WHEN it comes to gender equality, industry leaders sing from the same hymn sheet.
Everybody, it seems, is committed to taking bold action to tackle the gender pay gap and do battle with the forces of sexism.
Every major corporate name on the planet appears to have high minded mission statements about the need to ensure women have the chance to achieve their potential and take home earnings that recognise their real worth.
The big corporates may love to sing from the same sheet of music, but their notes are falling horribly flat. The grim reality is that many women are marginalised, under paid and undervalued.
Vast expanses of the corporate world are male, pale and stale. When it comes to big hiring decisions, middle aged men, in general, hire younger versions of themselves. I could choose any one of a large number of sectors to illustrate this point.
But the legal profession offers a useful example. Every year, roughly the same number of men and women enter the sector. In an ideal world, every entrant’s prospects for advancement would only be limited by their abilities. But something goes badly wrong for most women during the career journey from trainee to partner.
In 2017, women made up 59 per cent of non-partner solicitors compared with just 33 per cent of partners, according to the Solicitors Regulation Authority. The difference is greater still in the largest firms (50 plus partners), where just 29 per cent of partners are female. Anyone demanding revolutionary change in the leadership of the legal sector is likely to die feeling disappointed.
A study conducted by the BBC also found worrying signs that gender inequality is actually getting worse in some areas, despite the pious protestations of business leaders.
Four in 10 private companies that have published their latest gender pay gap are reporting wider gaps than they did last year, according to BBC analysis.
The BBC looked at a company’s median pay gap, which is the difference in pay between the middle-ranking woman and the middle-ranking man. Only about 10 per cent of employers have reported their latest figures so far, ahead of the April 4 deadline for the private sector.
Griselda Togobo, the owner and managing director of Forward Ladies, the business support network for women in business, is not surprised by these figures.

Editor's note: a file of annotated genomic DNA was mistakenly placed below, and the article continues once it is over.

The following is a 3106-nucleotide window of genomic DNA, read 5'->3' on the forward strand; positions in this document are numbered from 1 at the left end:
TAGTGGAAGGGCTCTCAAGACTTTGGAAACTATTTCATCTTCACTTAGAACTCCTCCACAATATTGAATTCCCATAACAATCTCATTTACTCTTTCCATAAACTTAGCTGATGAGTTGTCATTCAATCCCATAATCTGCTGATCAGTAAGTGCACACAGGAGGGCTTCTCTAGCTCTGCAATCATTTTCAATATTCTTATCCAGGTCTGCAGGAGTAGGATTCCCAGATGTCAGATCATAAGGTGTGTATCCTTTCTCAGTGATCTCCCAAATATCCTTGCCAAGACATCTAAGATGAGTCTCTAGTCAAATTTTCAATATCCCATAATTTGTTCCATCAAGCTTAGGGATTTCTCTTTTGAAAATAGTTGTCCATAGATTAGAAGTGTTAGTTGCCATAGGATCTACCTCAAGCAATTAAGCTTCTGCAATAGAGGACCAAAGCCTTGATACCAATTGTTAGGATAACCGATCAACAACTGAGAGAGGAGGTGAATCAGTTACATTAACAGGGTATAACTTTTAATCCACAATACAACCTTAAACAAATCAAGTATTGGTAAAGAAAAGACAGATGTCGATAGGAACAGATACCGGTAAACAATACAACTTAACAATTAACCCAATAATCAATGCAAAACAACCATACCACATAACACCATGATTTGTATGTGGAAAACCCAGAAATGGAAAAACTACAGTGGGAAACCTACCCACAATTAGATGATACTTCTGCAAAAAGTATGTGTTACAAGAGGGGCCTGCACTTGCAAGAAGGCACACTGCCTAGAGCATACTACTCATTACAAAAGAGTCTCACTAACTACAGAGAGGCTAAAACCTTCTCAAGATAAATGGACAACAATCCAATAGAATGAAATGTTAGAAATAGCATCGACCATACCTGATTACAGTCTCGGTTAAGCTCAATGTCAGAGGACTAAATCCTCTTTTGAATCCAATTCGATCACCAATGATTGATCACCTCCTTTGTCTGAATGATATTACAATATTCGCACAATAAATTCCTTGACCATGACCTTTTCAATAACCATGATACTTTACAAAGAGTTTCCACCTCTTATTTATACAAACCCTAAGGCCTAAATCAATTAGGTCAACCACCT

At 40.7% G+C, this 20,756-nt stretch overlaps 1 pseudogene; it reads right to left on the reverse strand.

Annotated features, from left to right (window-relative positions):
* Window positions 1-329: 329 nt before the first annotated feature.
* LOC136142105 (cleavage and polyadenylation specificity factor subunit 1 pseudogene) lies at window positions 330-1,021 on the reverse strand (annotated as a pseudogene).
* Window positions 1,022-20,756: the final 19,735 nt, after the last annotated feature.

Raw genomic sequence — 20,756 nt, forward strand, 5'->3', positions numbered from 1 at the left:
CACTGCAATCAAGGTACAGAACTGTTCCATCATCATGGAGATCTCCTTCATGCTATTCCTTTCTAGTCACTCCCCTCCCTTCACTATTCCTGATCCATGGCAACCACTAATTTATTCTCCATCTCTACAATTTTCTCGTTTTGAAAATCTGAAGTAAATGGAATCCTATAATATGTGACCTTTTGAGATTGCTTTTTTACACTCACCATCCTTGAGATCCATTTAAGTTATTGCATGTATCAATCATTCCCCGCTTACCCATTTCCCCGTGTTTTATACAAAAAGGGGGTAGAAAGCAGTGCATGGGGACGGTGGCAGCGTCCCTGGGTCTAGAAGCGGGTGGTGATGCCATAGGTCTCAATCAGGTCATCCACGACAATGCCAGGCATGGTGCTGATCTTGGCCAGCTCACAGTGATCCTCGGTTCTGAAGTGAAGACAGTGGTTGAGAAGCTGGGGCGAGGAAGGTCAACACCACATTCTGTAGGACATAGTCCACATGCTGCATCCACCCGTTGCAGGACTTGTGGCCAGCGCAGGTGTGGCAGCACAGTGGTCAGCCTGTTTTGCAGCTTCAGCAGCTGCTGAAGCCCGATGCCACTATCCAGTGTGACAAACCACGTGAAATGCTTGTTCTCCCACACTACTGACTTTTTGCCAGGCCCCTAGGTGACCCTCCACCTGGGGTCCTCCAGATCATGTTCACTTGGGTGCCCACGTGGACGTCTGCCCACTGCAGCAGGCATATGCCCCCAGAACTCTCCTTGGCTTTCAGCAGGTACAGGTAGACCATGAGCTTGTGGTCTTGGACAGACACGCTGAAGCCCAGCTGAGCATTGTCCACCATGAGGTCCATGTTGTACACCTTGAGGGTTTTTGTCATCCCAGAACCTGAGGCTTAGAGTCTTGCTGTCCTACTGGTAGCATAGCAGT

She said: “This is evidence of the disconnect between what leaders are saying and what they are actually doing to improve gender balance in their companies.
She added: “In order to see real change and improvement in the pay and representation of women in all tiers of corporate UK, companies need to back up their words with action. “
According to Ms Togobo, 74 per cent of companies are still reporting a pay gap which favours men which is “truly unacceptable “ in 2019.
Sam Smethers, the chief executive of the Fawcett Society, the charity which campaigns for gender equality, believes employers must be forced to publish action plans and be held to account.
She added: “We also need to address all the causes of the pay gap and provide real transparency with pay data so that women can challenge pay discrimination.”
Gina Miller, the business woman and philanthropist, told me: “There has been very little infrastructure change that allows women to come into the workplace. Even when it is there, it’s at entry level or the top level. It’s not at that middle level where women need to step up for the next senior management position.
“There’s this huge push to encourage women into the workplace, but then you have to be seen to be at your post. There’s very little flexible working. It’s not about quality of delivery, it’s about presence. Those sorts of measures really hold us back.”
Today, the size of the pay gap suggests that many capable women are stuck at a level of pay and influence which does not reflect their true value. We need to redefine the nature of leadership and place the emphasis on collaboration and flexible working.
Only then will we stop this terrible waste of human potential.